Original URL: http://www.theregister.co.uk/2013/02/01/samsung_superbowl_teaser_ad/

Samsung mocks Apple lawsuit in SuperBowl teaser ad

But who besides insiders will get the joke?

By Rik Myslewski

Posted in Media, 1st February 2013 18:05 GMT

Video Samsung has released a star-studded teaser video for its ad that will run during this Sunday's SuperBowl "El Plato Supremé", a clip that mocks patent and copyright litigation – and, by extension, its long-running adversary, Apple.

In the video, funnymen Bob Odenkirk, Seth Rogen, and Paul Rudd are seen discussing ad ideas for Samsung's upcoming ad for the National Football League's championship game.

Odenkirk, playing an ad exec reminiscent of his role as lawyer Saul Goodman in AMC's Breaking Bad, seeks ideas from Rogen and Rudd. Unfortunately, due to the NFL's draconian copyright protection of the term "SuperBowl", that word can't be used.

"We could get sued," Odenkirk explains, so the three end up calling the SuperBowl "El Plato Supremé", the San Francisco 49ers the "Fifty-minus-one-ers", and the Baltimore Ravens the "Black Birds".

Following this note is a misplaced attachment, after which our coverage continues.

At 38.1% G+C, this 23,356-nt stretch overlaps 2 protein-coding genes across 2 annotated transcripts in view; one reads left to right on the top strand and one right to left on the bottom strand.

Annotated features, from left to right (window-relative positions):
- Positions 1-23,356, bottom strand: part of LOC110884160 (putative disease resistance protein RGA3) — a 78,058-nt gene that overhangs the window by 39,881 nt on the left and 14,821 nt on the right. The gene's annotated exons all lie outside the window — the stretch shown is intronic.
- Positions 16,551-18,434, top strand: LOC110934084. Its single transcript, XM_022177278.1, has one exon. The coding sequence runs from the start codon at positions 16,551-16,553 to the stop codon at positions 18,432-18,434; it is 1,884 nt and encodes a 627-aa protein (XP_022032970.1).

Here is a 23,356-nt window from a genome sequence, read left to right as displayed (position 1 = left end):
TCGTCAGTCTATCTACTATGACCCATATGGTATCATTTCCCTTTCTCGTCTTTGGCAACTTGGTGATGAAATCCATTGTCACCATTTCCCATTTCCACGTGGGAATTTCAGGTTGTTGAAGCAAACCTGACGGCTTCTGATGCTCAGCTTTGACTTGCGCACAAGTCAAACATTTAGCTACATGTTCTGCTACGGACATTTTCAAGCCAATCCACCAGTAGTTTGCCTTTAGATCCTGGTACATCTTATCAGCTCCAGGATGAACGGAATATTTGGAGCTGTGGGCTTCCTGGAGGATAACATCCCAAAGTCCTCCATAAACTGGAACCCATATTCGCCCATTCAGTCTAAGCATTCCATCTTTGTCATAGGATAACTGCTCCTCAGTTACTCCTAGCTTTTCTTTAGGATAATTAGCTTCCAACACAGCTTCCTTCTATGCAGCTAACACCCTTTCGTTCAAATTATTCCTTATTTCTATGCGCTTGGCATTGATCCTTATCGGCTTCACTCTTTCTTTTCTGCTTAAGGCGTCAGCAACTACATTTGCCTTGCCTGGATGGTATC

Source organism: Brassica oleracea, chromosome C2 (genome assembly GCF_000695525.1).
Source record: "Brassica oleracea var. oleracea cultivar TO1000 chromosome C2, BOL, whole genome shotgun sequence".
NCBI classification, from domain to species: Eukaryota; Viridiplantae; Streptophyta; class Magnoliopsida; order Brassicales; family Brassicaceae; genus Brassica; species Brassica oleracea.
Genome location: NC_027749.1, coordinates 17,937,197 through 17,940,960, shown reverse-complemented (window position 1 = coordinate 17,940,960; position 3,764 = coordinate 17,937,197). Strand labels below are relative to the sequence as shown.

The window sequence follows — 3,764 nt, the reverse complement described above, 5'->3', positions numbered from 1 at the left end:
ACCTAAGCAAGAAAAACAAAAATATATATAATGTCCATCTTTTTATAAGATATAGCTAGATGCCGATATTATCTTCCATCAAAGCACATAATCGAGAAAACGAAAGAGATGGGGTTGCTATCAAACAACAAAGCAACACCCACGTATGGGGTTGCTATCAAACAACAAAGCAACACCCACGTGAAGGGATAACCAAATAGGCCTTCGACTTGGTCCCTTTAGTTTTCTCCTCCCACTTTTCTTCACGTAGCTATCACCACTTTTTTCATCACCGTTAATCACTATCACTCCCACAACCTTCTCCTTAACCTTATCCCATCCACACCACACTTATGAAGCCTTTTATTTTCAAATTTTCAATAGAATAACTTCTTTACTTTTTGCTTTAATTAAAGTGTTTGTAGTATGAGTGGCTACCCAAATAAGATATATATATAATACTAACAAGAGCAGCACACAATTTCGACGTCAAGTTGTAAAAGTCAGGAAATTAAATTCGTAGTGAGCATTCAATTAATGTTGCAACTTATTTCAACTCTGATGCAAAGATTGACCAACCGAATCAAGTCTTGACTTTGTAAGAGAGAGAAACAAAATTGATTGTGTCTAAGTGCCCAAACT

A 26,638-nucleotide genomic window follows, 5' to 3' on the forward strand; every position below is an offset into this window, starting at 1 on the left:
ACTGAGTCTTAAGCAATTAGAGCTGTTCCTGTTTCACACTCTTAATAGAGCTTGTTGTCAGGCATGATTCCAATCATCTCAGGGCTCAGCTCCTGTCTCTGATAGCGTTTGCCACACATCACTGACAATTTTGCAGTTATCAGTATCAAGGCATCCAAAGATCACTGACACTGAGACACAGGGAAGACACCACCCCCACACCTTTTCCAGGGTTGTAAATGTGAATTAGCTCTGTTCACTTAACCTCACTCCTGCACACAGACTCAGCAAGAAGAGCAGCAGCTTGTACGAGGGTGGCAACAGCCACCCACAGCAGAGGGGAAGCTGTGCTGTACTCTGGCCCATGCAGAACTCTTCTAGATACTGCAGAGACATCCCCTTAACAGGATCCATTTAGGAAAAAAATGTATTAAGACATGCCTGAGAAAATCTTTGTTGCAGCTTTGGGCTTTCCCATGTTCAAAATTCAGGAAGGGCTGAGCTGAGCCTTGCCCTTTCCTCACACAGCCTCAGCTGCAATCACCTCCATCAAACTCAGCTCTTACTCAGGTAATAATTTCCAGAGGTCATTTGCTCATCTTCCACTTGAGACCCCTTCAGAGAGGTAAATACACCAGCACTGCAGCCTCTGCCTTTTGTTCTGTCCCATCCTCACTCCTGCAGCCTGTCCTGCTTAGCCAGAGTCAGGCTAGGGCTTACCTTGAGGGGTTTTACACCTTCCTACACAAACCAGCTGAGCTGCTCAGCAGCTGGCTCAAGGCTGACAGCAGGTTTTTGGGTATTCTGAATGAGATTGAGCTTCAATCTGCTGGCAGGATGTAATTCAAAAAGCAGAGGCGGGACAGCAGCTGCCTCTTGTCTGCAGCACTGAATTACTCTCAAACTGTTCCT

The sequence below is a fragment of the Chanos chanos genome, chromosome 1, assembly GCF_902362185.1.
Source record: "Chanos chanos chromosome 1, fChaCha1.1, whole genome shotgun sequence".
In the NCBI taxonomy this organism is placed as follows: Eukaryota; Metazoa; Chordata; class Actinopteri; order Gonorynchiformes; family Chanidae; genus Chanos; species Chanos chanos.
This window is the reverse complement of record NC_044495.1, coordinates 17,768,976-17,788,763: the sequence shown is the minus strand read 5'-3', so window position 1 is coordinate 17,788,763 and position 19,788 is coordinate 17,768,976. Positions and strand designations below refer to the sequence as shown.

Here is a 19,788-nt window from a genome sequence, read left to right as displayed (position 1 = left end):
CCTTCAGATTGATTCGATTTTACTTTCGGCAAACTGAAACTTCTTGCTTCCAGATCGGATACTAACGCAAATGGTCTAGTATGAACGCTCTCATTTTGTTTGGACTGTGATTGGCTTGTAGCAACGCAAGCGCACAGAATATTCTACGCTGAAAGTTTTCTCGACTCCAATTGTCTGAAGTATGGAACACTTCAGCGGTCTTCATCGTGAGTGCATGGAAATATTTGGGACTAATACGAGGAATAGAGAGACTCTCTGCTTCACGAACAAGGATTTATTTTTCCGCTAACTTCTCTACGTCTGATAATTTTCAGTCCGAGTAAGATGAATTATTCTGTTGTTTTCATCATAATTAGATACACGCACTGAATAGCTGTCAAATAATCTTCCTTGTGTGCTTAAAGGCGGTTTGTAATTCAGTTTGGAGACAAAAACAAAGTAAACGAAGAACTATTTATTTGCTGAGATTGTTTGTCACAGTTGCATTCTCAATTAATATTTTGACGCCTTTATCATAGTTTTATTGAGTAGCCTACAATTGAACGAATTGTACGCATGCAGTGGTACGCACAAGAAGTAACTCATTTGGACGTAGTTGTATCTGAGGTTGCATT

While the teaser video never mentions Apple, its focus on the silliness of copyright protection will surely tickle those watchers who know of the ongoing tiff between Cupertino and the Korean consumer-electronics giant, one which has involved such equally risible bones of contention as "square icons with rounded corners."

But that message will sail far over the head of the average NFL fan, The Reg avers, although the video does burnish Samsung's image with a witty, underdog patina.

When Samsung does aim directly at Apple in its ads, it can be scathing. In November 2011, for example, it ran a TV ad in which it mocked Apple fanbois waiting in line for the iPhone 4S, only to be mesmerized by the Samsung smartphones fondled by a pair of überstylish youth.

That ad included a snippet of memorable dialog between two fanbois. When the first smugly sighed, "I could never get a Samsung. I'm creative," the second retorted, "Dude, you're a barista."

That dig was less subtle and more pointed than obscure copyright litigation references, but before we judge Samsung's jugular-aiming chops, we'll wait to see what they air during this Sunday's advertising-orgy-cum-football-game. ®